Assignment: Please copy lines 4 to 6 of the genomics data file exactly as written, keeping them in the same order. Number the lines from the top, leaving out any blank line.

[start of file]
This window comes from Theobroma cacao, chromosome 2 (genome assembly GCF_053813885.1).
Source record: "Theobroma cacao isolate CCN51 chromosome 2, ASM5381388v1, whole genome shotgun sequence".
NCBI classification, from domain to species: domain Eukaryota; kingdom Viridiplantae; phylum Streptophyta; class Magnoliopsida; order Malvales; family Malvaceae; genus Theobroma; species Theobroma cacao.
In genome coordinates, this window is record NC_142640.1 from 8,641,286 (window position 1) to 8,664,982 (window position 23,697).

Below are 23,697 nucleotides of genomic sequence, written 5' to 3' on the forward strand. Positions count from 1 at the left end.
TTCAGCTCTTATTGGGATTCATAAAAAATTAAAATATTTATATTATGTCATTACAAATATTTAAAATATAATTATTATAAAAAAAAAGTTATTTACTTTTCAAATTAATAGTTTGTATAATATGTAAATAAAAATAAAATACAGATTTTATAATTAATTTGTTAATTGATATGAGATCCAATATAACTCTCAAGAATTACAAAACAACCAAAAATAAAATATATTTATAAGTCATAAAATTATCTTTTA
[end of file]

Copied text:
In genome coordinates, this window is record NC_142640.1 from 8,641,286 (window position 1) to 8,664,982 (window position 23,697).

Below are 23,697 nucleotides of genomic sequence, written 5' to 3' on the forward strand. Positions count from 1 at the left end.
TTCAGCTCTTATTGGGATTCATAAAAAATTAAAATATTTATATTATGTCATTACAAATATTTAAAATATAATTATTATAAAAAAAAAGTTATTTACTTTTCAAATTAATAGTTTGTATAATATGTAAATAAAAATAAAATACAGATTTTATAATTAATTTGTTAATTGATATGAGATCCAATATAACTCTCAAGAATTACAAAACAACCAAAAATAAAATATATTTATAAGTCATAAAATTATCTTTTA